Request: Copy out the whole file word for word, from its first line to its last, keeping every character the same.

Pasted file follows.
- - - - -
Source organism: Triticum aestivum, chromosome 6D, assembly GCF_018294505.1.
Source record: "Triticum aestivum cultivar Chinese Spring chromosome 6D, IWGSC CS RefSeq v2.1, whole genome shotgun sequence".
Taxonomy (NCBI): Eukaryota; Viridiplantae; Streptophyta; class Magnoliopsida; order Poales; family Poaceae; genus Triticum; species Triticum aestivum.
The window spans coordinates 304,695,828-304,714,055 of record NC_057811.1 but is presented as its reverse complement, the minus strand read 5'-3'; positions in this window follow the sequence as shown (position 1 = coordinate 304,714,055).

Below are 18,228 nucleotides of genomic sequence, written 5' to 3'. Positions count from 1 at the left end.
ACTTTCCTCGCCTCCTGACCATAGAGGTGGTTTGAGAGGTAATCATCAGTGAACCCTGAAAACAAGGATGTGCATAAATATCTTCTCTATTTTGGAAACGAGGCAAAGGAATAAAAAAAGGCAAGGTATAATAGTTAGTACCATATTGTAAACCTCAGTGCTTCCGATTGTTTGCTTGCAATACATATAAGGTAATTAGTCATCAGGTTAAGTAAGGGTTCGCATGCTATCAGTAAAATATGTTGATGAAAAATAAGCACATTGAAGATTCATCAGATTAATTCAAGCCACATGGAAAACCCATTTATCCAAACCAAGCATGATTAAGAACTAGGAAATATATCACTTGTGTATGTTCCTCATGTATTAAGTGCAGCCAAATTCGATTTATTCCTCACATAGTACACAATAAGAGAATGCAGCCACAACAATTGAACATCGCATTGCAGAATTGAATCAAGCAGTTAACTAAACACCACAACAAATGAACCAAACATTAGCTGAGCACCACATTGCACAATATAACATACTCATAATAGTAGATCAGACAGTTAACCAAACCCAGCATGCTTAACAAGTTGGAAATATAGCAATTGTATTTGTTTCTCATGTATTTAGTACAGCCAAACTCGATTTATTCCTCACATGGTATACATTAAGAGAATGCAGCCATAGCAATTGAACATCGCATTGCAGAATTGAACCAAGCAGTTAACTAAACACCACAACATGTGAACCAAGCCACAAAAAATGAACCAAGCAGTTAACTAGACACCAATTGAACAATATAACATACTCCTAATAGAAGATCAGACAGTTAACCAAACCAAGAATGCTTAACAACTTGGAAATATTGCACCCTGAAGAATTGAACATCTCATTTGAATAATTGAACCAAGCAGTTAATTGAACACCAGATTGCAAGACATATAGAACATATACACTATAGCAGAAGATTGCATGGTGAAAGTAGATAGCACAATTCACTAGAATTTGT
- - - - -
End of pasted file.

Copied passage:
Source organism: Triticum aestivum, chromosome 6D, assembly GCF_018294505.1.
Source record: "Triticum aestivum cultivar Chinese Spring chromosome 6D, IWGSC CS RefSeq v2.1, whole genome shotgun sequence".
Taxonomy (NCBI): Eukaryota; Viridiplantae; Streptophyta; class Magnoliopsida; order Poales; family Poaceae; genus Triticum; species Triticum aestivum.
The window spans coordinates 304,695,828-304,714,055 of record NC_057811.1 but is presented as its reverse complement, the minus strand read 5'-3'; positions in this window follow the sequence as shown (position 1 = coordinate 304,714,055).

Below are 18,228 nucleotides of genomic sequence, written 5' to 3'. Positions count from 1 at the left end.
ACTTTCCTCGCCTCCTGACCATAGAGGTGGTTTGAGAGGTAATCATCAGTGAACCCTGAAAACAAGGATGTGCATAAATATCTTCTCTATTTTGGAAACGAGGCAAAGGAATAAAAAAAGGCAAGGTATAATAGTTAGTACCATATTGTAAACCTCAGTGCTTCCGATTGTTTGCTTGCAATACATATAAGGTAATTAGTCATCAGGTTAAGTAAGGGTTCGCATGCTATCAGTAAAATATGTTGATGAAAAATAAGCACATTGAAGATTCATCAGATTAATTCAAGCCACATGGAAAACCCATTTATCCAAACCAAGCATGATTAAGAACTAGGAAATATATCACTTGTGTATGTTCCTCATGTATTAAGTGCAGCCAAATTCGATTTATTCCTCACATAGTACACAATAAGAGAATGCAGCCACAACAATTGAACATCGCATTGCAGAATTGAATCAAGCAGTTAACTAAACACCACAACAAATGAACCAAACATTAGCTGAGCACCACATTGCACAATATAACATACTCATAATAGTAGATCAGACAGTTAACCAAACCCAGCATGCTTAACAAGTTGGAAATATAGCAATTGTATTTGTTTCTCATGTATTTAGTACAGCCAAACTCGATTTATTCCTCACATGGTATACATTAAGAGAATGCAGCCATAGCAATTGAACATCGCATTGCAGAATTGAACCAAGCAGTTAACTAAACACCACAACATGTGAACCAAGCCACAAAAAATGAACCAAGCAGTTAACTAGACACCAATTGAACAATATAACATACTCCTAATAGAAGATCAGACAGTTAACCAAACCAAGAATGCTTAACAACTTGGAAATATTGCACCCTGAAGAATTGAACATCTCATTTGAATAATTGAACCAAGCAGTTAATTGAACACCAGATTGCAAGACATATAGAACATATACACTATAGCAGAAGATTGCATGGTGAAAGTAGATAGCACAATTCACTAGAATTTGT